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US fighter jets target ISIS in Libya's Sabratha; dozens killed

U.S. fighter jets launched airstrikes against an ISIS compound in Libya overnight as they targeted a terrorist linked to a tourist massacre.
This Daesh propaganda photo shows their Black Muhammad Standard banner symbol, Nov. 19, 2015, Raqqa, Syria. (Photo by Dabiq/Planet Pix/ZUMA)
This Daesh propaganda photo shows their Black Muhammad Standard banner symbol, Nov. 19, 2015, Raqqa, Syria.

U.S. fighter jets launched airstrikes against an ISIS compound in Libya overnight as they targeted a terrorist linked to tourist massacres in Tunisian, American military officials said.

Dozens of people were killed in the bombing raid on the coastal city of Sabratha, local officials and activists said. Warplanes struck a house 6 miles outside the city center, Sabratha's municipal administration said.

A senior U.S. official told NBC News the airstrike likely killed Tunisian ISIS operative Noureddine Chouchane.

The 36-year-old jihadist was directly linked to the two 2015 attacks in Tunisia - on a resort hotel in Sousse and the Bardo Museum in Tunis, officials said.

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Sabratha is close to the Tunisian border and one of the areas where Western officials say ISIS militants had some presence as part of their expansion in the North African state.

Citing hospital figures, the city council said 41 people were killed and 6 wounded in the airstrike, which took place at 3:30 a.m. Friday (8:30 p.m. Thursday ET).

It said the bombed building was being used by Tunisians, including ISIS militants and that machine guns and rocket-propelled grenade launchers were found under the rubble.

The raid came after President Barack Obama warned that Washington was prepared to strike inside Libya. "We will continue to take actions where there is a clear target in mind," he said Tuesday.

The strike was carried out by 2 US F-15s from Lakenheath in England. Defense officials told NBC News the strike would not be the last in Libya, but stressed it did not mark the beginning of a larger, sustained campaign against ISIS there.

There was no information that an attack was imminent but the fighters at the compound "were getting ready to do something," one defense official said.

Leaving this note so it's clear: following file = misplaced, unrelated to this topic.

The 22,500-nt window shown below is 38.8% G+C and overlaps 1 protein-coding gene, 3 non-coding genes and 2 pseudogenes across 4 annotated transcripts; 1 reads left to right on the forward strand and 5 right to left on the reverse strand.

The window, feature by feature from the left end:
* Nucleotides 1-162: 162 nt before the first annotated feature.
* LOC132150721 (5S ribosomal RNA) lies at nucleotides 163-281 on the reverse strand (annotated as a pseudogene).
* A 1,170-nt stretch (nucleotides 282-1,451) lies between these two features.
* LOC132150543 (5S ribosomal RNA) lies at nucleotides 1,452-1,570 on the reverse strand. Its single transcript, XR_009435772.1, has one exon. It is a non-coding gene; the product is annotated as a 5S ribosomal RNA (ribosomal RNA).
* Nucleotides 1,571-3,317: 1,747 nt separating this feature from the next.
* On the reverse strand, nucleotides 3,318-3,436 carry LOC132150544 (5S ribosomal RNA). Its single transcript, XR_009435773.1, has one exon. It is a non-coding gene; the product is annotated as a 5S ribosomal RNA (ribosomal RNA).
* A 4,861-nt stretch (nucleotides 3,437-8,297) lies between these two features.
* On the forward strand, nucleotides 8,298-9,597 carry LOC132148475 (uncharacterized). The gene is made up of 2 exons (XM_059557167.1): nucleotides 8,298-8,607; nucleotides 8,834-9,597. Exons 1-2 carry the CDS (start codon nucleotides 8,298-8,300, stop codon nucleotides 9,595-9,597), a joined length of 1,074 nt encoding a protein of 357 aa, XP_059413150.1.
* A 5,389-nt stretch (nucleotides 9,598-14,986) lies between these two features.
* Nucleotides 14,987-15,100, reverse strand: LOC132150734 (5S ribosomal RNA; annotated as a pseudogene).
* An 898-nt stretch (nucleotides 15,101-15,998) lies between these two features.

The dead were mostly Tunisians according to the Sabratha Media Center, which describes itself as an NGO founded by a group of local journalists.

"To those asking if they were ISIS or not, we ask for them to wait and be patient, because foreigners lived in the [targeted] house, mostly Tunisians. Tomorrow we will know in details," it said a post on social media.

Since strongman Mohammad Gaddafi was overthrown five years ago by rebel forces backed by a campaign of NATO air strikes, Libya has slipped deeper into chaos with two rival governments each backed by competing factions of former rebel brigades.

Sabratha, which had a population of about 100,000 at the time of Libya's 2004 census, lies on the Mediterranean coast about 40 miles west of Tripoli. It is home to a UNESCO-protected archaeological site of Roman ruins.

Secretary of State John Kerry said earlier this month that Libya was emerging as a particular concern in the fight against ISIS. He said the failing state was a breeding ground for jihadists who could take over abandoned oil fields.

"The last thing in the world you want is a false caliphate with access to billions of dollars of oil revenue," Kerry said.

Tunisia, which shares nearly 400 miles of border with Libya, has been worried for weeks about what they understood to be an "imminent" strike by the U.S.-led coalition targeting ISIS.

It recently built nearly a wall of sand and trenches to fortify its border amid concern about militants, arms traffickers and refugees entering its territory.

Patrick Porter, professor of strategic studies at the University of Exeter, told a committee of British lawmakers earlier this month that ISIS was seeking "opportunities" in Libya, exploiting that country's chaos as it came under pressure from U.S.-led and Russian airstrikes in Syria and Iraq.

ISIS is "looking for somewhere to re-establish itself," he said. "It is a sign of a movement that is looking opportunistically for other chances, because it is finding it much more difficult than even a year ago." 

—NBC News' Courtney Kube, Ram Baghdadi, Sarah Burke and Abigail Williams contributed reporting

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